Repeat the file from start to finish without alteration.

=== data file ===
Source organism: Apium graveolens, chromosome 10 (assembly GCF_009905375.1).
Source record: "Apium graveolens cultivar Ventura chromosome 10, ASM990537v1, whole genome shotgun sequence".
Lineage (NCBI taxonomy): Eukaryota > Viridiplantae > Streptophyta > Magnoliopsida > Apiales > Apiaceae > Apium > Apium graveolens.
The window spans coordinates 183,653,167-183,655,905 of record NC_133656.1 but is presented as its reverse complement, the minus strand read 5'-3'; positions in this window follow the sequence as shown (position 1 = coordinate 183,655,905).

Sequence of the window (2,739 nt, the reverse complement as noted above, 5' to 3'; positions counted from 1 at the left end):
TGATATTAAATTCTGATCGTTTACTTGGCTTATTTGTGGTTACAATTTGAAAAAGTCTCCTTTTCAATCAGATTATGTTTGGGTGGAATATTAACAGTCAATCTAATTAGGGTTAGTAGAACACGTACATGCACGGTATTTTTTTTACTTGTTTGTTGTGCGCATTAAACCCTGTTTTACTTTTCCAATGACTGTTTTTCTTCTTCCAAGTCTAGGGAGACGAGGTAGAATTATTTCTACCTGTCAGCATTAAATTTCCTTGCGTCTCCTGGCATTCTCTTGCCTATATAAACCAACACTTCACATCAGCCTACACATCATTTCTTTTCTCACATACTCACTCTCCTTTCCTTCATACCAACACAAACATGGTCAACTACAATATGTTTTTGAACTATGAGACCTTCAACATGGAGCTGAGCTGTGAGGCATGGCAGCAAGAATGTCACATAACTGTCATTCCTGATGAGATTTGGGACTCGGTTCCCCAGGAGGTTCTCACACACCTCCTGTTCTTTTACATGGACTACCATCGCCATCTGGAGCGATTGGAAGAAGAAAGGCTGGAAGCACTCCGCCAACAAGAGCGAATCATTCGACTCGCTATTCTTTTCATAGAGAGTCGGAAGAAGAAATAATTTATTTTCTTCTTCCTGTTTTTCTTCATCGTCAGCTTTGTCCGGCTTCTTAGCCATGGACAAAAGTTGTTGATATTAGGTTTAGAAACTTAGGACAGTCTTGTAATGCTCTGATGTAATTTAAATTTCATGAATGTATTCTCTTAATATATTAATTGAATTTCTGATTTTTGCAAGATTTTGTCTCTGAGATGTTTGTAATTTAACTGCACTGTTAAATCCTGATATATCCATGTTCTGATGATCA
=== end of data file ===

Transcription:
Source organism: Apium graveolens, chromosome 10 (assembly GCF_009905375.1).
Source record: "Apium graveolens cultivar Ventura chromosome 10, ASM990537v1, whole genome shotgun sequence".
Lineage (NCBI taxonomy): Eukaryota > Viridiplantae > Streptophyta > Magnoliopsida > Apiales > Apiaceae > Apium > Apium graveolens.
The window spans coordinates 183,653,167-183,655,905 of record NC_133656.1 but is presented as its reverse complement, the minus strand read 5'-3'; positions in this window follow the sequence as shown (position 1 = coordinate 183,655,905).

Sequence of the window (2,739 nt, the reverse complement as noted above, 5' to 3'; positions counted from 1 at the left end):
TGATATTAAATTCTGATCGTTTACTTGGCTTATTTGTGGTTACAATTTGAAAAAGTCTCCTTTTCAATCAGATTATGTTTGGGTGGAATATTAACAGTCAATCTAATTAGGGTTAGTAGAACACGTACATGCACGGTATTTTTTTTACTTGTTTGTTGTGCGCATTAAACCCTGTTTTACTTTTCCAATGACTGTTTTTCTTCTTCCAAGTCTAGGGAGACGAGGTAGAATTATTTCTACCTGTCAGCATTAAATTTCCTTGCGTCTCCTGGCATTCTCTTGCCTATATAAACCAACACTTCACATCAGCCTACACATCATTTCTTTTCTCACATACTCACTCTCCTTTCCTTCATACCAACACAAACATGGTCAACTACAATATGTTTTTGAACTATGAGACCTTCAACATGGAGCTGAGCTGTGAGGCATGGCAGCAAGAATGTCACATAACTGTCATTCCTGATGAGATTTGGGACTCGGTTCCCCAGGAGGTTCTCACACACCTCCTGTTCTTTTACATGGACTACCATCGCCATCTGGAGCGATTGGAAGAAGAAAGGCTGGAAGCACTCCGCCAACAAGAGCGAATCATTCGACTCGCTATTCTTTTCATAGAGAGTCGGAAGAAGAAATAATTTATTTTCTTCTTCCTGTTTTTCTTCATCGTCAGCTTTGTCCGGCTTCTTAGCCATGGACAAAAGTTGTTGATATTAGGTTTAGAAACTTAGGACAGTCTTGTAATGCTCTGATGTAATTTAAATTTCATGAATGTATTCTCTTAATATATTAATTGAATTTCTGATTTTTGCAAGATTTTGTCTCTGAGATGTTTGTAATTTAACTGCACTGTTAAATCCTGATATATCCATGTTCTGATGATCA